Friday, June 07, 2013

Many called him me he was Dad

Today, June 7, is the 119th birthday of Raymond C. Lutz...Barlo to some and Doc to others, but to me he was Dad.

I felt compelled to write today because we never know whether or not there will be a better time to express the thoughts that move us.

I was talking to a friend this morning about Father's Day which is right around the corner. I explained that I had a very strained relationship with my father due, primarily, to his absence during WWII...from July 1942 - December 1945. I was 9 months old when he left and four years when he returned. That was a shock to my system because up until he came back from his Army service I had free access to my mother's bed whenever I needed it. When this guy came "home" that all changed for me. He knew this of course, and proceeded to spend the next 10 years trying to make amends. By the time I was 14 I had figured out that he was a really special person.

To get an accurate appraisal as to the type of dad he was I would have to defer to Brother Dave's assessment in his memoirs. He was tough, strict...firm, but fair. I saw little of that. By the time I came around and developed our unique relationship I outlined above, he had mellowed considerably.

Dad grew up on the East Side of New Castle...losing his dad when he was 16. He never talked about that, but he had a strong bond with his mother...that we knew for sure. Our experience with Bonnie Lutz (which is what we called her) whose name by 1935 was Sarah Ellen Covert Lutz Gallagher, is legendary and another story altogether.

He and his brother Earl were avid hunters, which was confirmed by the many tales told by Aunt Edna (Uncle Earl's widow) and Dad. I remember the tale Aunt Edna told of the day Earl came home from hunting distraught because he had shot and killed his hunting dog. "I shot Biz, I shot Biz," she relayed those words and they rang through my mind over the years as I contemplated the seriousness of guns and hunting.

Dad commuted to Pitt for four years to get his DDS degree. That's right, rode the train/trolly from New Castle to Pittsburgh and returned, every day. "For lunch we paid a nickel for a sandwich and got a glass of beer free," he once told me. I must add that I never saw him drink....

Dad was a 32nd degree Mason (long before my time) but was not active from the time he came home from WWII. He was a Boy Scout Leader receiving the Silver Beaver marking ten years as a Leader. I remember the picture that was taken at the presentation. Many local men were proud of their Scout Master (Doc) and showed it at a reunion held in June 1961, just a year before he died. I was the decoy for the surprise party and got him home after all had assembled. "What the hell is going on here?" he said as we came into view of our house with cars parked all over the place. He was pleased and happy after a meal and an evening spent with past Scouts. Bob Cole and a County Judge whose name I do not recall stayed the longest and engaged me in conversation around the table. It was a quick glimpse of Dad that I had never seen before...Doc and his Scouts, which all had taken place during the 1930s (Depression years) and before my time.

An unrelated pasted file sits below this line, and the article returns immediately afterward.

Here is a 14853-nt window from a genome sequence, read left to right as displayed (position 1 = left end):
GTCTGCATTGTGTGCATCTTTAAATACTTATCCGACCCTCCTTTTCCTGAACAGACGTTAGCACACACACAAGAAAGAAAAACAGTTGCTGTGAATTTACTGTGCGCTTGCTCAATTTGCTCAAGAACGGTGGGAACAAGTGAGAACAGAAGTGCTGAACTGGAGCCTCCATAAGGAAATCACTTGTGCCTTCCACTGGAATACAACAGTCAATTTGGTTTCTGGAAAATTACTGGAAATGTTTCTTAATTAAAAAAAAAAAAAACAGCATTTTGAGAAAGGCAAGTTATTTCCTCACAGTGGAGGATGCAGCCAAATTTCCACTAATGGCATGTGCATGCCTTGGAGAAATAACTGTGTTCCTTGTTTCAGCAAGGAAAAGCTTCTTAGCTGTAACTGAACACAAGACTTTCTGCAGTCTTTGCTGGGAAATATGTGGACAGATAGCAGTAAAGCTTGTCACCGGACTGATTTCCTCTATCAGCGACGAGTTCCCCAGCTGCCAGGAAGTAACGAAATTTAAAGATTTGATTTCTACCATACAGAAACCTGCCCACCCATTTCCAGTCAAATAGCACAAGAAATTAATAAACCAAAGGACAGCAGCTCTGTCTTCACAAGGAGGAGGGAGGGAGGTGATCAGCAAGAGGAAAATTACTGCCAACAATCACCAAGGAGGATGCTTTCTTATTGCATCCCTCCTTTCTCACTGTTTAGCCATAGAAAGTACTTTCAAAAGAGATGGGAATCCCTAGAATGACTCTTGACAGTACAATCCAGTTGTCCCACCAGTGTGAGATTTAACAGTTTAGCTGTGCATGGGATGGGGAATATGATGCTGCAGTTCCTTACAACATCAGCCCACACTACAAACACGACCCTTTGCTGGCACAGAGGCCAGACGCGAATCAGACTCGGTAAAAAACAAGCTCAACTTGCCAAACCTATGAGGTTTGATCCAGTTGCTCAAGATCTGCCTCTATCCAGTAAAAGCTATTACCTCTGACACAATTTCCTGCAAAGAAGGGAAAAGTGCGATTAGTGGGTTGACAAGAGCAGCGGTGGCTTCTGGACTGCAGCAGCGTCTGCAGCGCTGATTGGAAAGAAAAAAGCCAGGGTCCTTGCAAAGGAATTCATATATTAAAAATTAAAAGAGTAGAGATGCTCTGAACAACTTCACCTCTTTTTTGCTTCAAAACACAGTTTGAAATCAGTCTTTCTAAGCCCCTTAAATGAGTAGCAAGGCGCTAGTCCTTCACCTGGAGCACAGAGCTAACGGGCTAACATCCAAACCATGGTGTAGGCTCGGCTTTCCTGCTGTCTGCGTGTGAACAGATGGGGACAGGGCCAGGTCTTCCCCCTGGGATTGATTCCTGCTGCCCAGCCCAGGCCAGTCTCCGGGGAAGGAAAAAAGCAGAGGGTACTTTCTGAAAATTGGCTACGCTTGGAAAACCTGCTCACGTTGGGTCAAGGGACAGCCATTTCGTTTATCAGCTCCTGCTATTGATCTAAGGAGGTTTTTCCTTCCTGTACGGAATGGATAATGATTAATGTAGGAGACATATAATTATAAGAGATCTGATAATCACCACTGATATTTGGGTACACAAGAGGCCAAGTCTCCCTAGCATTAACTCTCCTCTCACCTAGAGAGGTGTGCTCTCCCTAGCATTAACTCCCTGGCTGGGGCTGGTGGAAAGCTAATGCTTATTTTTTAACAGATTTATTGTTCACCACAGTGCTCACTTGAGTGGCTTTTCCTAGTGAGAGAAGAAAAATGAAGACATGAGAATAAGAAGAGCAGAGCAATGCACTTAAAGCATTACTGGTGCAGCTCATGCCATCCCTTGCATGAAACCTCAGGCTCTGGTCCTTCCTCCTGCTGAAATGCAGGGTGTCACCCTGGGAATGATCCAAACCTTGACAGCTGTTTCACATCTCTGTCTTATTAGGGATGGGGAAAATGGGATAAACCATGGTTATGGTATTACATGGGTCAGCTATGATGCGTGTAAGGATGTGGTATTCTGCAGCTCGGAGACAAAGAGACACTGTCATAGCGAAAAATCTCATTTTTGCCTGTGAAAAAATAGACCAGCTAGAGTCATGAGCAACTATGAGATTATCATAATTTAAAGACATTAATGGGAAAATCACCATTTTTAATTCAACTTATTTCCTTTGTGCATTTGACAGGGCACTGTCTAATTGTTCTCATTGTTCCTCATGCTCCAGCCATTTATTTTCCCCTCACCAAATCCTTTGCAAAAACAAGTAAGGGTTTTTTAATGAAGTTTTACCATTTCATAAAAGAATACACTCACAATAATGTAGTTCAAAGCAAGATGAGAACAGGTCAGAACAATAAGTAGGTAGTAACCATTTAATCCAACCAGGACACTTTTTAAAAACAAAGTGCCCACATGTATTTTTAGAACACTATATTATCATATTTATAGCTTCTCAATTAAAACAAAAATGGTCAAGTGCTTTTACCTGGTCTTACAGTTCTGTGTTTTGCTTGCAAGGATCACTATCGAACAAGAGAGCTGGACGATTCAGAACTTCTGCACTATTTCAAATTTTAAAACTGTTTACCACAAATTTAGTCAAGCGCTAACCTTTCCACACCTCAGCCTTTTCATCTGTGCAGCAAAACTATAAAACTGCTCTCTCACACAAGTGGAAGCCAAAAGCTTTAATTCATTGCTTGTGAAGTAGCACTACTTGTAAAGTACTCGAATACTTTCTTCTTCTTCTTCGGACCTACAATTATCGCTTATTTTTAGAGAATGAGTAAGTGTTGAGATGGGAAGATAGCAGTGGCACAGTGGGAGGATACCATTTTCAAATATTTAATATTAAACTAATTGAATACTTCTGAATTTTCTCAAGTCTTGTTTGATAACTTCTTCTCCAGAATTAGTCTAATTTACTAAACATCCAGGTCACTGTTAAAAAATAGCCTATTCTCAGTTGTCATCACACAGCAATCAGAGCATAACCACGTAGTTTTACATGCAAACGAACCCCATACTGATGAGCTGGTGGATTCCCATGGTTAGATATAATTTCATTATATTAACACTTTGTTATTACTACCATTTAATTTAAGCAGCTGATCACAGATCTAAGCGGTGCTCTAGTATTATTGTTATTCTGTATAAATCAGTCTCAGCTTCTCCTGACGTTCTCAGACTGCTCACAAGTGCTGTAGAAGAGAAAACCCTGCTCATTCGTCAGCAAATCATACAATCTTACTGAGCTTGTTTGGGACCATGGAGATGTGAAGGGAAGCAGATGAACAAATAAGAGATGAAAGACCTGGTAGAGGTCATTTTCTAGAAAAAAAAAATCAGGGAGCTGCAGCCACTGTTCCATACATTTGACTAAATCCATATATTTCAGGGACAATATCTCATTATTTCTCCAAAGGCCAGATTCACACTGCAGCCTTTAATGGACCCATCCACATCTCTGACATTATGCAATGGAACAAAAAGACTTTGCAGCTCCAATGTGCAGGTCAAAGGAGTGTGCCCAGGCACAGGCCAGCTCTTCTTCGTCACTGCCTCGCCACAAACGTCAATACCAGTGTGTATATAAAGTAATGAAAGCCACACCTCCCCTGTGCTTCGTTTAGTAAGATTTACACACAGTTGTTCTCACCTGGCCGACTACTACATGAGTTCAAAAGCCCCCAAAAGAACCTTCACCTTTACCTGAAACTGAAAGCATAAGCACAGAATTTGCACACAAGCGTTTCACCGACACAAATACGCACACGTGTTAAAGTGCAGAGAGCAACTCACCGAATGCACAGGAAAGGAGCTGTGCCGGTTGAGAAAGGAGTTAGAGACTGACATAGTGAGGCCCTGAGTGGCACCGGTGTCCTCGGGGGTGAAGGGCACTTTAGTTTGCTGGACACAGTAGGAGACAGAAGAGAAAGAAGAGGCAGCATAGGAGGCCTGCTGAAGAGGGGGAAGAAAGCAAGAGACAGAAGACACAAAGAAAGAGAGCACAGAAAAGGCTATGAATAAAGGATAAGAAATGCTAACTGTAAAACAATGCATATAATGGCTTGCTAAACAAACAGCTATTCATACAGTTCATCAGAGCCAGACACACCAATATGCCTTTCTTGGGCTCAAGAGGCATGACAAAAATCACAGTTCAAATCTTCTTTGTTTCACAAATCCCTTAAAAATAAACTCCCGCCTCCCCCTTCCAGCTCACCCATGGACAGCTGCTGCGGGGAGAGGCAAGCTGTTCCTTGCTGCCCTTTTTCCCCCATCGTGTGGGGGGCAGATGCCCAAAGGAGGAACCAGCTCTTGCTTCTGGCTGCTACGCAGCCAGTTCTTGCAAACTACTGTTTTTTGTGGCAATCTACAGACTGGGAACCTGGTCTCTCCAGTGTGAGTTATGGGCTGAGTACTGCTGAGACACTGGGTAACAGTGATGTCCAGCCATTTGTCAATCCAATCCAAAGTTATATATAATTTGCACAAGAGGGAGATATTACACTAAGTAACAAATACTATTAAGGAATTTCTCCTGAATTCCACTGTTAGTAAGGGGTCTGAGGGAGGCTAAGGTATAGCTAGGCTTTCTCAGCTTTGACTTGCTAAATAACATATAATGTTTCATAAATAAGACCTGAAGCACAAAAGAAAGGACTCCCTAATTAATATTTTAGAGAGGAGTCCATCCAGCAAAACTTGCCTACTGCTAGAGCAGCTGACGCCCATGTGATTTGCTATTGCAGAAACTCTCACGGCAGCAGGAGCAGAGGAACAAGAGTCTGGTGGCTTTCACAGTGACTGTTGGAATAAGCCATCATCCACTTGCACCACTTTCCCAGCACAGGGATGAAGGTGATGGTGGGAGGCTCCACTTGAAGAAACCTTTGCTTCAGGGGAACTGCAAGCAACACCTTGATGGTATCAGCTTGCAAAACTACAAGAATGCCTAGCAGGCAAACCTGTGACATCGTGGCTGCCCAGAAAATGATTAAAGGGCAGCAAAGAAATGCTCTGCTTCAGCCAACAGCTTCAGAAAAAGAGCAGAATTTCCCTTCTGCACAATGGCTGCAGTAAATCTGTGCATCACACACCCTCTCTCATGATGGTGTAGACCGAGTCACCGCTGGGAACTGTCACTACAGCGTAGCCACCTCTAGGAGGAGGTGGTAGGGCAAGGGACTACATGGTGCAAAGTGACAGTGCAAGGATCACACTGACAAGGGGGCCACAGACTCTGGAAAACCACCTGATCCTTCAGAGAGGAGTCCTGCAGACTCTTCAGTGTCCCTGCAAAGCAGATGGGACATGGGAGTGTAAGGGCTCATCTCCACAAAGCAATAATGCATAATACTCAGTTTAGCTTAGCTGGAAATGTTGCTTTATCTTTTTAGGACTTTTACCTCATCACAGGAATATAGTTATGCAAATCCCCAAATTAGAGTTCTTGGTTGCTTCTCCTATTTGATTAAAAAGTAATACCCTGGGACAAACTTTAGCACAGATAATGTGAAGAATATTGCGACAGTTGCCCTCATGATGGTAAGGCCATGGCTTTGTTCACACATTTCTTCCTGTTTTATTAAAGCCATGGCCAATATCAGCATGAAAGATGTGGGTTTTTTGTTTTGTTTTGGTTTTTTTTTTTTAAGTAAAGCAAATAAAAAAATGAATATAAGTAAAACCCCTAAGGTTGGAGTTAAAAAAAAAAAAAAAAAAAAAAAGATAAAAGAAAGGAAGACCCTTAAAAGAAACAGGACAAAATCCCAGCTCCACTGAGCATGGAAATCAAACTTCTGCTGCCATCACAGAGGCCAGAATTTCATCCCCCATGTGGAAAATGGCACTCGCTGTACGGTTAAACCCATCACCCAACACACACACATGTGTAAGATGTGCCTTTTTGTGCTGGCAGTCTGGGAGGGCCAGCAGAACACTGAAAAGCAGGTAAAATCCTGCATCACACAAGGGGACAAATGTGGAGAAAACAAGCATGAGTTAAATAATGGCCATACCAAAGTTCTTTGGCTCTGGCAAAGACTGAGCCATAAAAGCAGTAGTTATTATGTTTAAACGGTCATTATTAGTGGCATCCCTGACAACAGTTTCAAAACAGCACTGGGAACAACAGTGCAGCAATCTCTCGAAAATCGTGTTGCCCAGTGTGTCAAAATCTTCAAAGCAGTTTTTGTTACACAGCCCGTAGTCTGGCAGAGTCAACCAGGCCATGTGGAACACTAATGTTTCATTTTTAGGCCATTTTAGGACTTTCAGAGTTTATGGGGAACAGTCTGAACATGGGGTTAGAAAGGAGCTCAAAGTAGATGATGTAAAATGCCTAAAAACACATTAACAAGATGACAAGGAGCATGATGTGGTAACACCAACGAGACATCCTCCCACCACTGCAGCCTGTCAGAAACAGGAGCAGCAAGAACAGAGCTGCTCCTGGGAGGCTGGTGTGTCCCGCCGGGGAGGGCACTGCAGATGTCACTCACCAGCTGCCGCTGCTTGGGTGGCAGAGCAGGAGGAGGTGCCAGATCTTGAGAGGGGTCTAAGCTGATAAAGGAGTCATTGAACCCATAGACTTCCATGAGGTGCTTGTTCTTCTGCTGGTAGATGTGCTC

He was a Past Commander of the Perry Gaston Post of the American Legion...something he coveted after his WWI service, but again, did not participate in after WWII....except for the quarterly dinners that he sometimes attended (easy to remember because they occurred on any Friday the 13th.)

Church was important to him, but he did not participate in governance in my memory. That too preceded his second stint in Army service.

He loved Mother; Peaches, he called her in the few flirtatious moments that I saw. He brought her chocolates, Russell Stover's, for special occasions...and they were frequent. She of course shared her candy...after she took the first one or two. They were a team for only 38 years...he died much too young at 67...just days before his 68th birthday. Had he been able to take the drugs most of us now do (blood pressure and cholesterol lowering) I am sure he would have lived longer. But in those days medical science was focused on infections and cures, not on prevention. Mother was saddened, of course, but she took her widowhood almost stoically.

I am left with memories...good ones...of the guy who supported my farming and musical efforts. After awakening me to check my pregnant ewes on cold February morning he showed up in the barn a half hour later, something which he never did, carrying his Brownie camera. He surmised that my taking so long would produce a Kodak moment...and he was right. I was caring for the new mom and a pair of lambs. There is a picture....blurry and un-centered but a record none-the-less.

So, dear friends, that was my dad...stern when sternness was called for but oh, so soft and supportive. That is how I remember our relationship...the one I share with acquaintances who ask and are kind enough to listen.

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